Because the Appeals Council denied review, the Court evaluates the ALJ's decision as the final word of the Commissioner of Social Security. Schomas v. Colvin, 732 F.3d 702, 707 (7th Cir. 2013). This Court will affirm the Commissioner's findings of fact and denial of disability benefits if they are supported by substantial evidence. Craft v. Astrue, 539 F.3d 668, 673 (7th Cir. 2008). Substantial evidence consists of “such relevant evidence as a reasonable mind might accept as adequate to support a conclusion.” Richardson v. Perales, 402 U.S. 389, 401 (1971). This evidence must be “more than a scintilla but may be less than a preponderance.” Skinner v. Astrue, 478 F.3d 836, 841 (7th Cir. 2007). Thus, even if “reasonable minds could differ” about the disability status of the claimant, the Court must affirm the Commissioner's decision as long as it is adequately supported. Elder v. Astrue, 529 F.3d 408, 413 (7th Cir. 2008).

         It is the duty of the ALJ to weigh the evidence, resolve material conflicts, make independent findings of fact, and dispose of the case accordingly. Perales, 402 U.S. at 399-400. In this substantial-evidence determination, the Court considers the entire administrative record but does not reweigh evidence, resolve conflicts, decide questions of credibility, or substitute the Court's own judgment for that of the Commissioner. Lopez ex rel. Lopez v. Barnhart, 336 F.3d 535, 539 (7th Cir. 2003). Nevertheless, the Court conducts a “critical review of the evidence” before affirming the Commissioner's decision. Id. An ALJ must evaluate both the evidence favoring the claimant as well as the evidence favoring the claim's rejection and may not ignore an entire line of evidence that is contrary to his or her findings. Zurawski v. Halter, 245 F.3d 881, 887 (7th Cir. 2001). Consequently, an ALJ's decision cannot stand if it lacks evidentiary support or an adequate discussion of the issues. Lopez, 336 F.3d at 539. While the ALJ is not required to address every piece of evidence or testimony presented, the ALJ must provide a “logical bridge” between the evidence and the conclusions. Terry v. Astrue, 580 F.3d 471, 475 (7th Cir. 2009).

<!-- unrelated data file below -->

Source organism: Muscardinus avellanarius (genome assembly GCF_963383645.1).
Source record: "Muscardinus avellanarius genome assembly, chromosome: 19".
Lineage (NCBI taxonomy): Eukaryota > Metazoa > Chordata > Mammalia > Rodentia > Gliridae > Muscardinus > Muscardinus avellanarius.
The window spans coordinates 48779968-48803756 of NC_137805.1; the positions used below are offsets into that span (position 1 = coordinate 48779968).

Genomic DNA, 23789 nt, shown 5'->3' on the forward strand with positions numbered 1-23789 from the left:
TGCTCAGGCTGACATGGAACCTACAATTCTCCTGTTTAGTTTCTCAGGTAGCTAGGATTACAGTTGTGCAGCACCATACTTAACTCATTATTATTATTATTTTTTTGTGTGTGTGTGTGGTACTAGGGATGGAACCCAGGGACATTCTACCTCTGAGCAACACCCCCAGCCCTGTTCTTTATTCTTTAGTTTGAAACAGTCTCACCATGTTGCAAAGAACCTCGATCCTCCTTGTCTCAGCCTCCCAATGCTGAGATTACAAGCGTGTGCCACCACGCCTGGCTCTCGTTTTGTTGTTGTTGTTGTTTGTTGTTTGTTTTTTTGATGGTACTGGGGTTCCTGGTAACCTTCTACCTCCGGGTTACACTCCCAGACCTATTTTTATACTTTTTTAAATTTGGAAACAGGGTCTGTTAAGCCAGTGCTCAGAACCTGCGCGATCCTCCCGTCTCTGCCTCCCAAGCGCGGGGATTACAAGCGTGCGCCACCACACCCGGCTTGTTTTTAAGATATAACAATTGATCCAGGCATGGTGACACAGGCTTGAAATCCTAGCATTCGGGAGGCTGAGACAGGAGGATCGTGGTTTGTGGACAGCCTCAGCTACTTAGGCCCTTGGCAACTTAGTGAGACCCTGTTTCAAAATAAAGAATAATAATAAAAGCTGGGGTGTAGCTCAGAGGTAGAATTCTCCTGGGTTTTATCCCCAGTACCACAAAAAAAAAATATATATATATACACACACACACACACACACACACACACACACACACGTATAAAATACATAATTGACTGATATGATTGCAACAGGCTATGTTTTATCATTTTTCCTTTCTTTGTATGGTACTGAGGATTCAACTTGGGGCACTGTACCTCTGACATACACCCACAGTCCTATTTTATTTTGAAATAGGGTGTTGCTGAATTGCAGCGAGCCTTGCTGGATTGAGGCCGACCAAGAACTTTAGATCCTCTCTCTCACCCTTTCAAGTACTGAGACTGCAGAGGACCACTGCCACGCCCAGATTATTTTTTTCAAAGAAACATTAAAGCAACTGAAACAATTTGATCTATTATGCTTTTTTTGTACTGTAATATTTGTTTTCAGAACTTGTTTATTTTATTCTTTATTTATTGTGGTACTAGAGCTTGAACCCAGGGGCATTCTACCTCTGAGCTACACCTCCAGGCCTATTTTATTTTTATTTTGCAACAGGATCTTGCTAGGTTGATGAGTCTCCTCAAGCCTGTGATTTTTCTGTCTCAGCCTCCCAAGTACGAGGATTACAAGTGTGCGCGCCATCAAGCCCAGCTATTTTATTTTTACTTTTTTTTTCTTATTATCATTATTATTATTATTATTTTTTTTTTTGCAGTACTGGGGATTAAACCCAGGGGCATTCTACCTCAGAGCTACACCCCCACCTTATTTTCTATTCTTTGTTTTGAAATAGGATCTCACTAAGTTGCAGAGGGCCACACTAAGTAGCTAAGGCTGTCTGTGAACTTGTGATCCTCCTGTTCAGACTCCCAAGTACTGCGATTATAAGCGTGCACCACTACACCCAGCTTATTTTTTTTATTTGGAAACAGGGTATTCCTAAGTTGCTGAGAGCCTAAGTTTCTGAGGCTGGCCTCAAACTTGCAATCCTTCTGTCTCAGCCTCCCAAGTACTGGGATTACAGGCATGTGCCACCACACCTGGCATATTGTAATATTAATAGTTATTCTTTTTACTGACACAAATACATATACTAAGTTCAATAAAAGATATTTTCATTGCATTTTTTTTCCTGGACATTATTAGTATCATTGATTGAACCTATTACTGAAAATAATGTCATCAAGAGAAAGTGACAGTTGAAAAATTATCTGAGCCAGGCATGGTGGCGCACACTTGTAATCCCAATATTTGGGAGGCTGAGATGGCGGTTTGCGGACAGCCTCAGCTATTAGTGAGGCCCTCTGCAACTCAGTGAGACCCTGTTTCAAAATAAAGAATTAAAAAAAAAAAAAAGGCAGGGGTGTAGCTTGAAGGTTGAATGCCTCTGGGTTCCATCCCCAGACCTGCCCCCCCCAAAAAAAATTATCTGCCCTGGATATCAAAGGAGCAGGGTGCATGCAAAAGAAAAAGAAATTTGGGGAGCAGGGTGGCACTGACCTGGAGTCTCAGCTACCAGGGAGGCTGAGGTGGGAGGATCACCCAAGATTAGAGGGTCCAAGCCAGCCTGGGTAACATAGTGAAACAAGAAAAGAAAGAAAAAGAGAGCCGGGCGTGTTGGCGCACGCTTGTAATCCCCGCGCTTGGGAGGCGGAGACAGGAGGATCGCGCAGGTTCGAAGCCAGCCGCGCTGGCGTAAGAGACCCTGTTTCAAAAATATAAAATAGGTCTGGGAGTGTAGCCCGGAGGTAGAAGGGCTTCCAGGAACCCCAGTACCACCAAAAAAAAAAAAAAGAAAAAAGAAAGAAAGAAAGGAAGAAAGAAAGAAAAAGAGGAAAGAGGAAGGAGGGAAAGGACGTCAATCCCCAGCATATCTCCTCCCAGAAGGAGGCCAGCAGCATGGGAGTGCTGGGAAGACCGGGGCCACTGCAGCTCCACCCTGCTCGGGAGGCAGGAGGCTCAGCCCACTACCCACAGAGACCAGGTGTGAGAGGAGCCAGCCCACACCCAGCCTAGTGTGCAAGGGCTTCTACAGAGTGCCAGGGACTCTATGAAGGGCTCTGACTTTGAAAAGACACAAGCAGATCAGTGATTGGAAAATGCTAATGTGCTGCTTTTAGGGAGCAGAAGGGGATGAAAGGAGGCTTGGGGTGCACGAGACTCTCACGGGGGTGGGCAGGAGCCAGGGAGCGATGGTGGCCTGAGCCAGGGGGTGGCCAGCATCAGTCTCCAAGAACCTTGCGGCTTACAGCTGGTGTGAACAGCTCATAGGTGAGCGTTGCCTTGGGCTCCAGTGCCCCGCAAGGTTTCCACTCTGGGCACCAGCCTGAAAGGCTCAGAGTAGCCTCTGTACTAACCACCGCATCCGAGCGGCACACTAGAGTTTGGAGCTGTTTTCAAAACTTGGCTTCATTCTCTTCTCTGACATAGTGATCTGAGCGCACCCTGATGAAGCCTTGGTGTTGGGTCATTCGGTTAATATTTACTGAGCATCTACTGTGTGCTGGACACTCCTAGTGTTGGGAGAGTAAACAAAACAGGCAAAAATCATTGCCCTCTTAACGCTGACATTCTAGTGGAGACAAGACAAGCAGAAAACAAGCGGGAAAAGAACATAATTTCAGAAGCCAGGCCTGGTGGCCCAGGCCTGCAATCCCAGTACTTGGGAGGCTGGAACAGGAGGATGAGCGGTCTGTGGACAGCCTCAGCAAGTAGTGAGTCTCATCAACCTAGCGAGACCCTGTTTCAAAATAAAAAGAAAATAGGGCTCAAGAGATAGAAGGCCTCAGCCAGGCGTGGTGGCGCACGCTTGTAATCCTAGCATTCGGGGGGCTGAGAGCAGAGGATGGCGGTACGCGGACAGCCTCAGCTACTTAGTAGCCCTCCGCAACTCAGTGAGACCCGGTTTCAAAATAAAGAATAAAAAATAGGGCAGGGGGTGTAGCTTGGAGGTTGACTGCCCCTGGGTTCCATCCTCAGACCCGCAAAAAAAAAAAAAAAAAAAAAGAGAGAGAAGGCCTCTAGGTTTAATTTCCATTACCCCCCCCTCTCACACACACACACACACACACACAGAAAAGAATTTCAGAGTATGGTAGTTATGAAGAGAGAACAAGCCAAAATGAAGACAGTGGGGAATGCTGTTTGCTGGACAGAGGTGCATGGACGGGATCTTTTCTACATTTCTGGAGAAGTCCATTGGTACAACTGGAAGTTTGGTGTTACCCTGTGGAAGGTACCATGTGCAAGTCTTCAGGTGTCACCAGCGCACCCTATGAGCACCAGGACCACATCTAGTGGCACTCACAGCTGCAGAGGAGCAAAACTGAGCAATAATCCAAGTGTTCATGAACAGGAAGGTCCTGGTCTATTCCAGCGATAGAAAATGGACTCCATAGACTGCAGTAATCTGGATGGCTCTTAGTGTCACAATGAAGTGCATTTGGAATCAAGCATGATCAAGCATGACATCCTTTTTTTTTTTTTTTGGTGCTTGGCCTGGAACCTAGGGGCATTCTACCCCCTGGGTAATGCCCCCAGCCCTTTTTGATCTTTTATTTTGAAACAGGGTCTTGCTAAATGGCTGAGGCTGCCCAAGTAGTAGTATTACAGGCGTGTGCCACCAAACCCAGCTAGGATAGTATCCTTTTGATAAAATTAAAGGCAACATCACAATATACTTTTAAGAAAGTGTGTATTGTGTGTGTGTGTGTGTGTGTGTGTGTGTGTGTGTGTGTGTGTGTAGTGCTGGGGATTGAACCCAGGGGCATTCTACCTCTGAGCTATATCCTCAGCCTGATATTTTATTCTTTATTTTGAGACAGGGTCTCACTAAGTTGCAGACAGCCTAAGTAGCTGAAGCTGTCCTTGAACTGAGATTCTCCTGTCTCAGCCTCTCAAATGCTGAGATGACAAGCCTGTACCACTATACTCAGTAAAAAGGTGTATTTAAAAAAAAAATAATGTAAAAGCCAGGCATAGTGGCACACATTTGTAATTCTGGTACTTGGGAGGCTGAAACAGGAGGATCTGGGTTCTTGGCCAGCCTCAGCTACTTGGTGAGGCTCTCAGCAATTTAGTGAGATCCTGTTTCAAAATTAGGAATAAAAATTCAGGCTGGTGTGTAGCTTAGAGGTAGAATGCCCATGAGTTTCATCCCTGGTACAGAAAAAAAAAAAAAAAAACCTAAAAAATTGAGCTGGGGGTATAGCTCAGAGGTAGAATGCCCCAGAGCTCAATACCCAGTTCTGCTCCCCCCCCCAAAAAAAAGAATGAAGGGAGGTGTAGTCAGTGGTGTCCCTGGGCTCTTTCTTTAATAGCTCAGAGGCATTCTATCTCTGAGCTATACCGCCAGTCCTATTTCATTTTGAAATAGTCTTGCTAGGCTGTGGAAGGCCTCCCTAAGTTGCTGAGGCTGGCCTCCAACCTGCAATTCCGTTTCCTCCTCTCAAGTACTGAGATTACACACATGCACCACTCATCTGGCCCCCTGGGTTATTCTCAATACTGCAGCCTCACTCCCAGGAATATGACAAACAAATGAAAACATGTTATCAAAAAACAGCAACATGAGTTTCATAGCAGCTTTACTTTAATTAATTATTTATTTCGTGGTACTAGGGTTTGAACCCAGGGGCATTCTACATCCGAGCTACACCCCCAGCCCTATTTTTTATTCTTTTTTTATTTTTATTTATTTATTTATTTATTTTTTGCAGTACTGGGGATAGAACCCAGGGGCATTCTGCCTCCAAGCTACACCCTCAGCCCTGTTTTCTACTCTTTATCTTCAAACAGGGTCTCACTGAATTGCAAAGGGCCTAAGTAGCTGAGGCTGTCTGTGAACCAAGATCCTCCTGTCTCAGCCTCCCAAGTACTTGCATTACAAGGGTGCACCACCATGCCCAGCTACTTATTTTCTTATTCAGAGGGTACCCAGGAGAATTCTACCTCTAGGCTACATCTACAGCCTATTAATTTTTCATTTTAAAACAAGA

Disability benefits are available only to those individuals who can establish disability under the terms of the Social Security Act. Estok v. Apfel, 152 F.3d 636, 638 (7th Cir. 1998). Specifically, the claimant must be unable “to engage in any substantial gainful activity by reason of any medically determinable physical or mental impairment which can be expected to result in death or which has lasted or can be expected to last for a continuous period of not less than 12 months.” 42 U.S.C. § 423(d)(1)(A). The Social Security regulations create a five-step sequential evaluation process to be used in determining whether the claimant has established a disability. 20 C.F.R. § 404.1520(a)(4)(i)-(v). The steps are to be used in the following order:

1. Whether the claimant is currently engaged in substantial gainful activity;
2. Whether the claimant has a medically severe impairment;
3. Whether the claimant's impairment meets or equals one listed in ...